In Japan, I was very taken with how the Japanese eat meat; their attitude is reverential. They buy meat by the gram and eat it boiled in oil rather than fried. Meat with a high fat score is greatly sought after – the higher the fat content, the better the meat. Wagyu cattle have a natural capacity to develop concentrated intramuscular marbling, a tendency that can be exaggerated with diet and husbandry. Because of the marbling, Wagyu meat is incredibly succulent. It has a buttery, more generous taste than other beef, and the fat melts at room temperature. Wagyu beef is sometimes referred to as the foie gras of beef and is much sought after as a culinary delicacy. The fat is mono-unsaturated and has the capacity to break down bad HDL (high-density lipoprotein) cholesterol – another of the reasons why it is so revered by the Japanese.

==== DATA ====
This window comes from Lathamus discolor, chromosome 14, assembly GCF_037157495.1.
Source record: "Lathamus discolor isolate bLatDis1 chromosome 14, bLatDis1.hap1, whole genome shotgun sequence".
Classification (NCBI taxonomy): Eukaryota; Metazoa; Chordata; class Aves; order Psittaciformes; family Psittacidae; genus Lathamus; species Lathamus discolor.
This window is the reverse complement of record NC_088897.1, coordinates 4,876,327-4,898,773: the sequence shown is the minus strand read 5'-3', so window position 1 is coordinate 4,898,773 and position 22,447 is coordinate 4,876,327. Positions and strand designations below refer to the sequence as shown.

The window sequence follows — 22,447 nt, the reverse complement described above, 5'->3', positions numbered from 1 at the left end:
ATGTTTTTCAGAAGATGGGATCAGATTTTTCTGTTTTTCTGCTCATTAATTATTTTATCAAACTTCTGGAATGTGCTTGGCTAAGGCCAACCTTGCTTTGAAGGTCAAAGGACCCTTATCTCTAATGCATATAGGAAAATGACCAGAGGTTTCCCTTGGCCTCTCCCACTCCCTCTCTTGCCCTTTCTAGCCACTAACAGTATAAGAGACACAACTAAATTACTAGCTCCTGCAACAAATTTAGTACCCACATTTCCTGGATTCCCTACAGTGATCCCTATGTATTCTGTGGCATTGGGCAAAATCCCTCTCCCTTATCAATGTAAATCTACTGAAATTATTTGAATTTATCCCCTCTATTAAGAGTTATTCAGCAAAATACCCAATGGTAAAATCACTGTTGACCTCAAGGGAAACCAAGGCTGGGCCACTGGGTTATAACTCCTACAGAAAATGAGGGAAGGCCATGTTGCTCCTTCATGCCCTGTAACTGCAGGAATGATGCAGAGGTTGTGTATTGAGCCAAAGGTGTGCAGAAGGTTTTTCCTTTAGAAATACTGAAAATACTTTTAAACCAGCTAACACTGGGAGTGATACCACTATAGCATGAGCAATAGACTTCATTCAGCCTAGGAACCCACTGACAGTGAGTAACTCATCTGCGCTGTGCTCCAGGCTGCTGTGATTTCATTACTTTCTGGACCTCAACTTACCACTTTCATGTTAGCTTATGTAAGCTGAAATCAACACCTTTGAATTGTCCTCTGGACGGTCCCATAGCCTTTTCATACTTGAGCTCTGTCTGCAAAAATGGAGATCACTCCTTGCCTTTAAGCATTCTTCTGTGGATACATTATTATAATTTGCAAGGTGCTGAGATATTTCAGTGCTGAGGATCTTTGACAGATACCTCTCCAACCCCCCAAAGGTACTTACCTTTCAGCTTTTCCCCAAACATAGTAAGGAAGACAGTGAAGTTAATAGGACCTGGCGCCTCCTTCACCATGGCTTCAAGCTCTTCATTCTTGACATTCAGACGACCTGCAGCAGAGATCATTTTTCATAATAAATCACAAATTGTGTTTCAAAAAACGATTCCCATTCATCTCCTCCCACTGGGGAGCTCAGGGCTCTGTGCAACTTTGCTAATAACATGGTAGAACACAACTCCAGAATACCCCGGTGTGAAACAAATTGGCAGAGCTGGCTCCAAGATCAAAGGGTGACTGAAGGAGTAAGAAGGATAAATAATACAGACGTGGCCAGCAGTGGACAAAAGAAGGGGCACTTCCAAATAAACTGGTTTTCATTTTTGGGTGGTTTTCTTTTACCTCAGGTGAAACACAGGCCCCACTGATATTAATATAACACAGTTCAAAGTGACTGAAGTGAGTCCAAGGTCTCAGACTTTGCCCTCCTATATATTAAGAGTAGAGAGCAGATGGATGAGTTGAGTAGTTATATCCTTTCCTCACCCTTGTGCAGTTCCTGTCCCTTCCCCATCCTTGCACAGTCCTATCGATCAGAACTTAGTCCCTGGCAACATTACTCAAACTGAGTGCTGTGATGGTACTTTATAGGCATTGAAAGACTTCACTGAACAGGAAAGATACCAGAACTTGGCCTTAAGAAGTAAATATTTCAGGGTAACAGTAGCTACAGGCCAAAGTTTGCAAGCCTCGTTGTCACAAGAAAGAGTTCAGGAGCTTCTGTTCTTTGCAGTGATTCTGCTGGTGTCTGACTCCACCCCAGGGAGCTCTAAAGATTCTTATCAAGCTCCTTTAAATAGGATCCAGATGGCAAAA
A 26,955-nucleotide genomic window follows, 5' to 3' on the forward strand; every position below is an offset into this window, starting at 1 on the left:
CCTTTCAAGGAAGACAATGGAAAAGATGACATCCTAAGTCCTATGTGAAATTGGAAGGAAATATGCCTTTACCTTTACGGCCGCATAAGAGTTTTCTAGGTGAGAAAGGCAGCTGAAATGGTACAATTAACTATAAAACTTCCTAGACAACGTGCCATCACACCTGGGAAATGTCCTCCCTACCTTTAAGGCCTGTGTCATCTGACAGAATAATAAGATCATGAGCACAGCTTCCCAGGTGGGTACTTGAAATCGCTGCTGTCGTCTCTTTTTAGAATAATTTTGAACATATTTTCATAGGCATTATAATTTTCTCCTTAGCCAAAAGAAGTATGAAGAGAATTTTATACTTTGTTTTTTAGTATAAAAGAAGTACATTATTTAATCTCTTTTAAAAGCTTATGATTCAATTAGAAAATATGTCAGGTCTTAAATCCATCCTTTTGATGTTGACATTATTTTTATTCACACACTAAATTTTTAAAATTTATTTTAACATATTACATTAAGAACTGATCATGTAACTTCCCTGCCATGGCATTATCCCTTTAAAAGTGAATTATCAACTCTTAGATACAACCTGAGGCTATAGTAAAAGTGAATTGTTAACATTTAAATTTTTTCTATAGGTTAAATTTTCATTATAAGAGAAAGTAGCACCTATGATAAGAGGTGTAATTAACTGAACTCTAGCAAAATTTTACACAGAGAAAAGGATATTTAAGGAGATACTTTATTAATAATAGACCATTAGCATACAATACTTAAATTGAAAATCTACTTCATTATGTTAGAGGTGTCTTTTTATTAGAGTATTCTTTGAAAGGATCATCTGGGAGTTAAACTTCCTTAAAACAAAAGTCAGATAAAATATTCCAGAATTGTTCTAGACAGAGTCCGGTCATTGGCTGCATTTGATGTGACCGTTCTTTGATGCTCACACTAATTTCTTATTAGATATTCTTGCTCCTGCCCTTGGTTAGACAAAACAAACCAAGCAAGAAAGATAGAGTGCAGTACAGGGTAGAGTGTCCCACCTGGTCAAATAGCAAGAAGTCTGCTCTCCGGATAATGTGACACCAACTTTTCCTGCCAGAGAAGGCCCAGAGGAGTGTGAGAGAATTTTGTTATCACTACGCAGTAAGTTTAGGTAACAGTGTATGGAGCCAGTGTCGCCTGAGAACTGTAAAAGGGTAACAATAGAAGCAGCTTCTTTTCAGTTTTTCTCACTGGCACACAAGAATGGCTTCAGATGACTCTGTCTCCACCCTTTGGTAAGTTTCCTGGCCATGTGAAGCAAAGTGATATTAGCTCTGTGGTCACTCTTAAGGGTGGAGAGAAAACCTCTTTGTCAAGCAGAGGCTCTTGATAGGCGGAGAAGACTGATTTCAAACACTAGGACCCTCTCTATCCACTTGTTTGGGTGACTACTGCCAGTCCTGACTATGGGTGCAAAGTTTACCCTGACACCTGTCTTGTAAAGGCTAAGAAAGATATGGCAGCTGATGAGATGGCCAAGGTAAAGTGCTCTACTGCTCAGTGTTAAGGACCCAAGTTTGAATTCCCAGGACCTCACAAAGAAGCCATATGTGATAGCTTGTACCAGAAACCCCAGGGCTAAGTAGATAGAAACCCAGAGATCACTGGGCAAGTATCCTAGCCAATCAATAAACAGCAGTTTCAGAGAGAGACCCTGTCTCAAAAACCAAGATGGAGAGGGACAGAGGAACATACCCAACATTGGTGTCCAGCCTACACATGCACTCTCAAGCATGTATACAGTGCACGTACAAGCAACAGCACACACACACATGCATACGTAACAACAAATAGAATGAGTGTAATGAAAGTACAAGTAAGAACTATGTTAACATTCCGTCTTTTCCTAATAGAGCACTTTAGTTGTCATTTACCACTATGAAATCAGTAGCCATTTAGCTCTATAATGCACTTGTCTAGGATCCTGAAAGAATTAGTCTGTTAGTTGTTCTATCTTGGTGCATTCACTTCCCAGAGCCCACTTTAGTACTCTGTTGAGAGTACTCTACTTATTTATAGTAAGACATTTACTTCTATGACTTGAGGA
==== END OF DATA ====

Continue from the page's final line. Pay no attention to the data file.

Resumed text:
Having had the Wagyu experience in Japan, I returned home to Clonmel wanting to bring Wagyu to my shop and my customers. However, the idea of importing beef from Japan didn’t sit easily with my home-grown, local food ethos, which I believe in as strongly today as I always have. Our family business has been in existence for over forty years, and this ethos is without doubt one of the reasons for our longevity. What doesn’t come from my own farm comes from farmers I know personally. Being able to visit their farms and build relationships with them is an important pillar of what I do and who I am, and it enables me to stand over everything we sell. This would not be possible if we used a supplier from Japan – and that was before we even considered the financial cost. I had to find another way.